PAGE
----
Our Best Methods to Clean Stained Pots and Pans

Our Best Methods to Clean Stained Pots and Pans
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No matter how hard you scrub or soak, your pots and pans remain stained, brown, and grimy. And while well-used pans are a sign of your cooking prowess (or at least, how often you cook), sometimes you just want to see your own reflection in the bottom of a pan.

So here are the most effective methods we found for restoring your cooking vessels to their original lustre.

Barkeepers Friend

Try getting your hands on some Barkeepers Friend. This heavy-duty household cleaner works wonders on stained metal. Simply wet the surface, apply the powder, rub with a wet sponge or cloth, and rinse. While this isn’t technically a hack (it’s a product made for this specific purpose), it does the job it’s advertised to do, so worth getting your hands on a can of this stuff.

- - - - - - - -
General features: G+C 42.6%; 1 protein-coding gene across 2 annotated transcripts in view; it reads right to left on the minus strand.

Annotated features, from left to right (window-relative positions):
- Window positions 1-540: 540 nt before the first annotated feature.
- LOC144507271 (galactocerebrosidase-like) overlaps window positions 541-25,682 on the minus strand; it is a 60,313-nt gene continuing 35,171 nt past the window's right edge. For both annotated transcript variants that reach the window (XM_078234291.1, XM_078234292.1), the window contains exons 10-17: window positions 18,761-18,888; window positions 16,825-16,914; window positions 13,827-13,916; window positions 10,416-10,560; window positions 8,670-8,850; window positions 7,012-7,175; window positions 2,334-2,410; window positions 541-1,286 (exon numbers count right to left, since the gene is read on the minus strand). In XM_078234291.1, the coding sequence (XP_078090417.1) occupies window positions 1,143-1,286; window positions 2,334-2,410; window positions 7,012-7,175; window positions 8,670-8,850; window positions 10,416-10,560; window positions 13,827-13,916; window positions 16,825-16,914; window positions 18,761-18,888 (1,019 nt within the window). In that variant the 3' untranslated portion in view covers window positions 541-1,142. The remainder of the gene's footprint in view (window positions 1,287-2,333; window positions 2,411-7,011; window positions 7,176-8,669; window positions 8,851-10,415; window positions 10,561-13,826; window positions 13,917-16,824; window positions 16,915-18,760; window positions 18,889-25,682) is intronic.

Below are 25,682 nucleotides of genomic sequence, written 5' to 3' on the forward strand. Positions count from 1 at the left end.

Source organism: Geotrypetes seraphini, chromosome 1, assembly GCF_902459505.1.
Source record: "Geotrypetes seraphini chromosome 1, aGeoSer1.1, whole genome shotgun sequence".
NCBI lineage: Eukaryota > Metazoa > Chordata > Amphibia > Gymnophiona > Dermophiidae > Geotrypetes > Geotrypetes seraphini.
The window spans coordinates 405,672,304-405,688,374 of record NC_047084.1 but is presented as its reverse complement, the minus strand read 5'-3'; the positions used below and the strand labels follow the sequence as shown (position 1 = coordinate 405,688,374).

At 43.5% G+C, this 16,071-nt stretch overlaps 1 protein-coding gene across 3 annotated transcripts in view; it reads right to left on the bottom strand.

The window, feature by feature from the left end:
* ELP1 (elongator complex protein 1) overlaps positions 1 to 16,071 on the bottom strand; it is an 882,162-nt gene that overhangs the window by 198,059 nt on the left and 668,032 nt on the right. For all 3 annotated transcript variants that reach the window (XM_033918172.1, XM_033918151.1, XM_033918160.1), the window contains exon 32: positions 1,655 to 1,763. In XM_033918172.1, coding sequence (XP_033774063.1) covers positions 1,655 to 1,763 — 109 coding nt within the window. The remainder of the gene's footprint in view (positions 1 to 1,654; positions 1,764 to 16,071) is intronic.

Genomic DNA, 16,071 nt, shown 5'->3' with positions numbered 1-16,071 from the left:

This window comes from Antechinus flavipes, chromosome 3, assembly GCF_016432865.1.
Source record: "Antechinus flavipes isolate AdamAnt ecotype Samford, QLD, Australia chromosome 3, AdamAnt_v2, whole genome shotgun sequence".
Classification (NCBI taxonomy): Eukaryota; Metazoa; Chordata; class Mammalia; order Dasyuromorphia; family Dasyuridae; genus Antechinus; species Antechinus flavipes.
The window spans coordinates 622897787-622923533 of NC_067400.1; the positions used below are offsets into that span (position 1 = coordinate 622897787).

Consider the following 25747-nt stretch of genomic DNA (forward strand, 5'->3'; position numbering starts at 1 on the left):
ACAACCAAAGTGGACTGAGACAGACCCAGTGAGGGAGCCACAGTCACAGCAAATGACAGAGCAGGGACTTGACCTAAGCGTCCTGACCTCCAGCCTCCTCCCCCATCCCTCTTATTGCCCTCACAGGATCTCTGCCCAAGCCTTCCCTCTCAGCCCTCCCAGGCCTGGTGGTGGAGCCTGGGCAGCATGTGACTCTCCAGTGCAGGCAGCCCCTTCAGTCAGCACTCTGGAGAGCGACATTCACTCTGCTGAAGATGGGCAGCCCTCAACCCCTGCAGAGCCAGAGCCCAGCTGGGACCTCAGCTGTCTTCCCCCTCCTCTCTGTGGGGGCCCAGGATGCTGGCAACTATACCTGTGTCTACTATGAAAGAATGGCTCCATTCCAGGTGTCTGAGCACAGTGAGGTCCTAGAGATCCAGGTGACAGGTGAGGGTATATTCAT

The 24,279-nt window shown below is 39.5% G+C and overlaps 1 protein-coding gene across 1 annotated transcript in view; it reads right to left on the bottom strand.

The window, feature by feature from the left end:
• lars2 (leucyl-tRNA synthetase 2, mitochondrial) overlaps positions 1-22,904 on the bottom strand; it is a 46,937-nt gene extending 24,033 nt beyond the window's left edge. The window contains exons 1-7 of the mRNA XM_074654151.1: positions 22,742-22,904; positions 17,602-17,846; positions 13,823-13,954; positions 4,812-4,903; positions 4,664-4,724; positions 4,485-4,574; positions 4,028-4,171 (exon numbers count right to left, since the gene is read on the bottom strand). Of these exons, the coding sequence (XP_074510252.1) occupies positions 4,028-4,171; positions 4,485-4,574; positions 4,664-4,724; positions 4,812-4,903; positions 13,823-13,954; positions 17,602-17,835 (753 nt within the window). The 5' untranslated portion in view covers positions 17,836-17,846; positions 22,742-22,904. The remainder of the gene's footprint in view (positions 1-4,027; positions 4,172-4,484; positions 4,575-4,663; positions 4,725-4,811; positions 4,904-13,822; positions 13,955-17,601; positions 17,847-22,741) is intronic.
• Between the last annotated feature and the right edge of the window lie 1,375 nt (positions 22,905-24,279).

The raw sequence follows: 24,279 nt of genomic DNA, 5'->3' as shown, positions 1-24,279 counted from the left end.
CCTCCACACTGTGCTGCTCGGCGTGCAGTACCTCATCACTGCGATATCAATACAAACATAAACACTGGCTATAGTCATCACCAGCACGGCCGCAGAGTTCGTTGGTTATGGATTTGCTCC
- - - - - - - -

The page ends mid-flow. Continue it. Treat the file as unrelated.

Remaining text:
Cream of tartar

For household items, try dissolving a tablespoon of cream of tartar in a pint of water in your pot. Boil for 10 minutes, and then wash normally. This method works well, but only for the surface beneath the boiling liquid. If you have a pot with stained sides, you’ll need to add more water and cream of tartar.

Baking soda and hydrogen peroxide

If your pot is especially grimy, make a past with baking soda and hydrogen peroxide. Slather it on the surface and let sit a few hours. Then wipe off with a dry cloth or paper towel. You’ll remove the paste and grime.

For nonstick pans

Finally, don’t forget that your nonstick pans may need some love as well. Mix equal parts baking soda and water to clean a nonstick surface. When the pan is clean and warm, add a few drops of vegetable oil to restore its nonstick properties (like you would cast iron). Rub the oil in with a dry paper towel until now excess remains, then let cool before storing.

To see all these methods in action, check out the video above.

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